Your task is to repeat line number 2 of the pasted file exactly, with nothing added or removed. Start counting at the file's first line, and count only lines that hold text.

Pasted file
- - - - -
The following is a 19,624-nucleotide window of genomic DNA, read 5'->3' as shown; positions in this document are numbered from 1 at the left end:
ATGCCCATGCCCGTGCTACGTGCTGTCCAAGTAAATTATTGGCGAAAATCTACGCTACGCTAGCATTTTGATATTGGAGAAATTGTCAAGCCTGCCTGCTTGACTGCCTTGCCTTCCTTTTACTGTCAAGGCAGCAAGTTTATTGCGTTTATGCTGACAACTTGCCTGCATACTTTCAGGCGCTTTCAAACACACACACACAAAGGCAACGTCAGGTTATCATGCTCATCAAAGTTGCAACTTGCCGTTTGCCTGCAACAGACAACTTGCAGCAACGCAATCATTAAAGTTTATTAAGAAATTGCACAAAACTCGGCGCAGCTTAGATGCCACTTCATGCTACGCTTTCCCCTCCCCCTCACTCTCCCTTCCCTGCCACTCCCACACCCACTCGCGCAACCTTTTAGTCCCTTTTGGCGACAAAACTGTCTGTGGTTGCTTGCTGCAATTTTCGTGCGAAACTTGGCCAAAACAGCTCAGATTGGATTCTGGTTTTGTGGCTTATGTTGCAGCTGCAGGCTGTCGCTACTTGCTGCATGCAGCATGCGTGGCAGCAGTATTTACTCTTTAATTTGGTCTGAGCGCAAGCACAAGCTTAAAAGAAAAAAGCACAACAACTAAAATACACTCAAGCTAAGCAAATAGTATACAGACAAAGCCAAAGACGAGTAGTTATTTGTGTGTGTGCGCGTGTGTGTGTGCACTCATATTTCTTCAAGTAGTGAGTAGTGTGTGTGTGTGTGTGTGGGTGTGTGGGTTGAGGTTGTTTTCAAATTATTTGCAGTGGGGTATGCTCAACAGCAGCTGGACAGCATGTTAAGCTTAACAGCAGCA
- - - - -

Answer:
ATGCCCATGCCCGTGCTACGTGCTGTCCAAGTAAATTATTGGCGAAAATCTACGCTACGCTAGCATTTTGATATTGGAGAAATTGTCAAGCCTGCCTGCTTGACTGCCTTGCCTTCCTTTTACTGTCAAGGCAGCAAGTTTATTGCGTTTATGCTGACAACTTGCCTGCATACTTTCAGGCGCTTTCAAACACACACACACAAAGGCAACGTCAGGTTATCATGCTCATCAAAGTTGCAACTTGCCGTTTGCCTGCAACAGACAACTTGCAGCAACGCAATCATTAAAGTTTATTAAGAAATTGCACAAAACTCGGCGCAGCTTAGATGCCACTTCATGCTACGCTTTCCCCTCCCCCTCACTCTCCCTTCCCTGCCACTCCCACACCCACTCGCGCAACCTTTTAGTCCCTTTTGGCGACAAAACTGTCTGTGGTTGCTTGCTGCAATTTTCGTGCGAAACTTGGCCAAAACAGCTCAGATTGGATTCTGGTTTTGTGGCTTATGTTGCAGCTGCAGGCTGTCGCTACTTGCTGCATGCAGCATGCGTGGCAGCAGTATTTACTCTTTAATTTGGTCTGAGCGCAAGCACAAGCTTAAAAGAAAAAAGCACAACAACTAAAATACACTCAAGCTAAGCAAATAGTATACAGACAAAGCCAAAGACGAGTAGTTATTTGTGTGTGTGCGCGTGTGTGTGTGCACTCATATTTCTTCAAGTAGTGAGTAGTGTGTGTGTGTGTGTGTGGGTGTGTGGGTTGAGGTTGTTTTCAAATTATTTGCAGTGGGGTATGCTCAACAGCAGCTGGACAGCATGTTAAGCTTAACAGCAGCA